Title: Development of Clare Subsurface Training Centre and securing the long-term future of Clare-based applied geoscience
Researchers: Dr Anthea Lacchia, Dr Geertje Schuitema, Prof. Peter Haughton
Project background This project involves the development of training and outreach facilities in west Clare. The rocks of West Clare, on the Irish Atlantic coast, are familiar to geologists worldwide. Building on a foundation of over 100 years of geological research, groups of geologists from industry and academia visit the area each year for training and research. The value of the area lies in its analogy with hydrocarbon-bearing, deep-water sedimentary successions on several continental margins, such as Miocene and Pliocene successions in the Gulf of Mexico. A joint project involving University College Dublin (UCD) and Statoil (now Equinor) has acquired over 1,350m of split core and associated data from 12 boreholes drilled behind the high sea cliffs in West Clare, Ireland. Drilling and wireline logging of the boreholes took place in three phases between 2009 and 2012 with data acquisition costs provided by Statoil (now Equinor) and two research studentships at UCD (now completed) supported by a Griffith Geoscience Award. The resulting cores and parallel field and biostratigraphic investigations have allowed the development of a new, high-resolution stratigraphic framework for the 500 m-thick Ross Sandstone Formation. The core was split, with one half being retained by UCD and one half by Equinor. Much of the UCD-half of the core is currently housed in UCD, part of it having been moved to a core store facility in West Clare on 06 June 2018, and the other half is held in Equinor’s offices in Bergen, Norway. A key goal of this project is to return the key sections of the UCD half of core to West Clare for training purposes, to be housed in a rented facility in the first instance. Funding will be provided by Equinor for the first three years, but the facility will need to become self-sustaining in the longer term, hopefully with engagement from the local community. The facility and the cores will serve as a valuable teaching and training tool for visiting academic field courses and industry groups who will be levied a fee (apart from Equinor) to support running costs on a not-for-profit basis. Returning the core to West Clare will also benefit the local economy through creation of jobs, generation of extra bed nights and an increased flow of visitors to businesses in the area. It is important to give something back to the local community that has been very supportive of the drilling project and of geologists in general since industry trips to the area began in the 1950s and 60s. With this in mind, the core store will also fulfil a wider education role as an education centre, showcasing aspects of geoscience to the public (local community, school groups and general visitors).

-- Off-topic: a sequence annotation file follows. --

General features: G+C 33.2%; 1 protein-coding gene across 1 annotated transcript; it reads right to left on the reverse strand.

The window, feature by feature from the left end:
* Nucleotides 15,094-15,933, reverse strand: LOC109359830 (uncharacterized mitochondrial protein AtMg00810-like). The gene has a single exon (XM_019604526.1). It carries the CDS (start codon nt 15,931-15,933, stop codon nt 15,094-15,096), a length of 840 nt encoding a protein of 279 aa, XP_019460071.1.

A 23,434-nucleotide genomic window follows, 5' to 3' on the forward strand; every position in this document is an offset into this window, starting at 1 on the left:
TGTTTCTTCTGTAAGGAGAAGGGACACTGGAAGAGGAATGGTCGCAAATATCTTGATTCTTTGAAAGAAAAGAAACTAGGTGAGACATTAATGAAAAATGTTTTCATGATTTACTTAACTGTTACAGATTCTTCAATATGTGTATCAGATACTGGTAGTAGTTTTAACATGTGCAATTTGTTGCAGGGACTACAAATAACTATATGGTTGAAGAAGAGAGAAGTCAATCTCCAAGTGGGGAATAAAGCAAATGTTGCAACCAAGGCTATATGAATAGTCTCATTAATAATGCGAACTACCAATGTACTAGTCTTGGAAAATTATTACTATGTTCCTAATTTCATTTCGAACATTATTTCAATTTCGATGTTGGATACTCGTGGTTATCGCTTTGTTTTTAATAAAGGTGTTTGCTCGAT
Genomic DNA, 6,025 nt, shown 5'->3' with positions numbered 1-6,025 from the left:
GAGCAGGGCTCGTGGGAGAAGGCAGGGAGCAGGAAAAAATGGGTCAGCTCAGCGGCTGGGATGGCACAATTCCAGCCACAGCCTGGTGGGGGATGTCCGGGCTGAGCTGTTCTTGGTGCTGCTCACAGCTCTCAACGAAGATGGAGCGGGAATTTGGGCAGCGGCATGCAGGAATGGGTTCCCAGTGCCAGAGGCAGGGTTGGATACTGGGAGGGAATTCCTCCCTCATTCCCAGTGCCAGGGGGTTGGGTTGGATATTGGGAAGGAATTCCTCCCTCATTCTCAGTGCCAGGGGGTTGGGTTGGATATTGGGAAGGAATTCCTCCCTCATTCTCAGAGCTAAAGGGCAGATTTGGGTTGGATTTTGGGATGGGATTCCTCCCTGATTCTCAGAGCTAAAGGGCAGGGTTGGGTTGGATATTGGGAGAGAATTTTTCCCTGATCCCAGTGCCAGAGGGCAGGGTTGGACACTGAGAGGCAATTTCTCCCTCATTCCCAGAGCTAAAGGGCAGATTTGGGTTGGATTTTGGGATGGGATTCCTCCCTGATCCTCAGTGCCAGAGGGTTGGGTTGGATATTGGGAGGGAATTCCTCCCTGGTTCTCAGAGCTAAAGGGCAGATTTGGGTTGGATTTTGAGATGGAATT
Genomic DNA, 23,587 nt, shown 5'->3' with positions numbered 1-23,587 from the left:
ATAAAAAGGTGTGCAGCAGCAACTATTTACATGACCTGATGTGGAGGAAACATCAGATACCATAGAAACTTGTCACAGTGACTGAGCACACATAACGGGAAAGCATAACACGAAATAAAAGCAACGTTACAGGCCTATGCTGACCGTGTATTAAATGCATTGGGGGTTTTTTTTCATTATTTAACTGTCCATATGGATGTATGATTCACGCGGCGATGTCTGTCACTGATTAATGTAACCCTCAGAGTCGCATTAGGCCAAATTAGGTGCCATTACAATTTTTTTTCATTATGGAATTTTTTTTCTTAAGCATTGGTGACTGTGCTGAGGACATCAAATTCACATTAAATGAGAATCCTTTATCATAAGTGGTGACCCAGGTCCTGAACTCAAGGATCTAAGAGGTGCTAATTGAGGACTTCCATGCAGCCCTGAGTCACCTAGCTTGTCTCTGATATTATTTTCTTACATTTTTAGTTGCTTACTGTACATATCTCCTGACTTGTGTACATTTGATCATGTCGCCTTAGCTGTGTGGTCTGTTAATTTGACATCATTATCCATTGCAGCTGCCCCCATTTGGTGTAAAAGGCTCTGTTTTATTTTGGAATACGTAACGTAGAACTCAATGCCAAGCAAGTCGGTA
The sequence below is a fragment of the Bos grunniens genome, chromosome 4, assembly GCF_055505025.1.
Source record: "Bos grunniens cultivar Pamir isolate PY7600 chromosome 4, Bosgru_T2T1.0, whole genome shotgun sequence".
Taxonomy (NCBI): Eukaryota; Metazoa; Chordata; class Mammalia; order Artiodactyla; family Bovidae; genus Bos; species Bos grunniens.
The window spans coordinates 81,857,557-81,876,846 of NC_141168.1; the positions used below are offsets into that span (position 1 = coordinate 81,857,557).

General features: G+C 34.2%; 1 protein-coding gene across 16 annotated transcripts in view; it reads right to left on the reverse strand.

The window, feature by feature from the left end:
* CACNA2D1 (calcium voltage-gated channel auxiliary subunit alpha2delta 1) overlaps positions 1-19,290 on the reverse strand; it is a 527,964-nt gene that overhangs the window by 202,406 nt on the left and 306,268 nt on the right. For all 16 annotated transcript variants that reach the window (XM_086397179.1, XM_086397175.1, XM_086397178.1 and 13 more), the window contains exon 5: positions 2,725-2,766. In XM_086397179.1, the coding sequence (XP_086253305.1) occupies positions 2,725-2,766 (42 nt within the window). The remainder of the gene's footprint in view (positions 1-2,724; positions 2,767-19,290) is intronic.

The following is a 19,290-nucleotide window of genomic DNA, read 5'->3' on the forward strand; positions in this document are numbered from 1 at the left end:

Project Aims -Develop and roll out outreach and public engagement activities in Clare (which can be rolled out via iCRAG channels across Ireland). -Conduct research into the public perception and understanding of geoscience in Clare, which will tie in with and inform display and outreach materials for the Clare subsurface centre. -Coordinate ongoing public consultation in Clare in order to maintain and strengthen ties with local community. -Support the development of the Clare subsurface training facility and ultimately work to secure its long-term future. -Develop new training products and protocols for use in the training centre.